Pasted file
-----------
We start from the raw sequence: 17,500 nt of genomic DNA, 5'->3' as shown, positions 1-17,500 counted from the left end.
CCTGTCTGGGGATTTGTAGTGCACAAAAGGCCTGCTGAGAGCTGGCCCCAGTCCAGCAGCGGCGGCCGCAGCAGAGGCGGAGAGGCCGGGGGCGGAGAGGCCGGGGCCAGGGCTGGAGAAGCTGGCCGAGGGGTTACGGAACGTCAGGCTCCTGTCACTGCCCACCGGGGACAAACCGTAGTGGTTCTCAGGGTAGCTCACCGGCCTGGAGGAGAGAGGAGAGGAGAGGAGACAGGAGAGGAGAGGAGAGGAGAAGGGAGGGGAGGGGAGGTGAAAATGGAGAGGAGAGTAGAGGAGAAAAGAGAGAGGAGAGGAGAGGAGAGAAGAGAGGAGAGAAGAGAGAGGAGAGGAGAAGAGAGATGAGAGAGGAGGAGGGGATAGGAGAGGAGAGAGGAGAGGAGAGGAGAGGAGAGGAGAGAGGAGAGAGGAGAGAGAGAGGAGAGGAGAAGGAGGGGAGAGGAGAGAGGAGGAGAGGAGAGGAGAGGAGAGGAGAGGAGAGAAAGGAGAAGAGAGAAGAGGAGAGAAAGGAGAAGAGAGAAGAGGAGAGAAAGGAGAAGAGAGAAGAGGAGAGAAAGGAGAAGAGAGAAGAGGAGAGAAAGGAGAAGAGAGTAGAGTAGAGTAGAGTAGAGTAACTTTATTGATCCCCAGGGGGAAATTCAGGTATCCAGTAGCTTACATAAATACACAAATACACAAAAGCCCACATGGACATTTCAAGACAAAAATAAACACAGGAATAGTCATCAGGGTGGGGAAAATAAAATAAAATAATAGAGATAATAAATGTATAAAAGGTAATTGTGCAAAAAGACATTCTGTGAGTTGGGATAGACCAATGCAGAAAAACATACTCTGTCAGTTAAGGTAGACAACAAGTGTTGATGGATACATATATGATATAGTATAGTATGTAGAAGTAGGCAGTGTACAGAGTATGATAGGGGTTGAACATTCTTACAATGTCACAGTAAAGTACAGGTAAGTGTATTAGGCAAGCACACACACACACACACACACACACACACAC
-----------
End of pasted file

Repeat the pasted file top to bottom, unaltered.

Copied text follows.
We start from the raw sequence: 17,500 nt of genomic DNA, 5'->3' as shown, positions 1-17,500 counted from the left end.
CCTGTCTGGGGATTTGTAGTGCACAAAAGGCCTGCTGAGAGCTGGCCCCAGTCCAGCAGCGGCGGCCGCAGCAGAGGCGGAGAGGCCGGGGGCGGAGAGGCCGGGGCCAGGGCTGGAGAAGCTGGCCGAGGGGTTACGGAACGTCAGGCTCCTGTCACTGCCCACCGGGGACAAACCGTAGTGGTTCTCAGGGTAGCTCACCGGCCTGGAGGAGAGAGGAGAGGAGAGGAGACAGGAGAGGAGAGGAGAGGAGAAGGGAGGGGAGGGGAGGTGAAAATGGAGAGGAGAGTAGAGGAGAAAAGAGAGAGGAGAGGAGAGGAGAGAAGAGAGGAGAGAAGAGAGAGGAGAGGAGAAGAGAGATGAGAGAGGAGGAGGGGATAGGAGAGGAGAGAGGAGAGGAGAGGAGAGGAGAGGAGAGAGGAGAGAGGAGAGAGAGAGGAGAGGAGAAGGAGGGGAGAGGAGAGAGGAGGAGAGGAGAGGAGAGGAGAGGAGAGGAGAGAAAGGAGAAGAGAGAAGAGGAGAGAAAGGAGAAGAGAGAAGAGGAGAGAAAGGAGAAGAGAGAAGAGGAGAGAAAGGAGAAGAGAGAAGAGGAGAGAAAGGAGAAGAGAGTAGAGTAGAGTAGAGTAGAGTAACTTTATTGATCCCCAGGGGGAAATTCAGGTATCCAGTAGCTTACATAAATACACAAATACACAAAAGCCCACATGGACATTTCAAGACAAAAATAAACACAGGAATAGTCATCAGGGTGGGGAAAATAAAATAAAATAATAGAGATAATAAATGTATAAAAGGTAATTGTGCAAAAAGACATTCTGTGAGTTGGGATAGACCAATGCAGAAAAACATACTCTGTCAGTTAAGGTAGACAACAAGTGTTGATGGATACATATATGATATAGTATAGTATGTAGAAGTAGGCAGTGTACAGAGTATGATAGGGGTTGAACATTCTTACAATGTCACAGTAAAGTACAGGTAAGTGTATTAGGCAAGCACACACACACACACACACACACACACACAC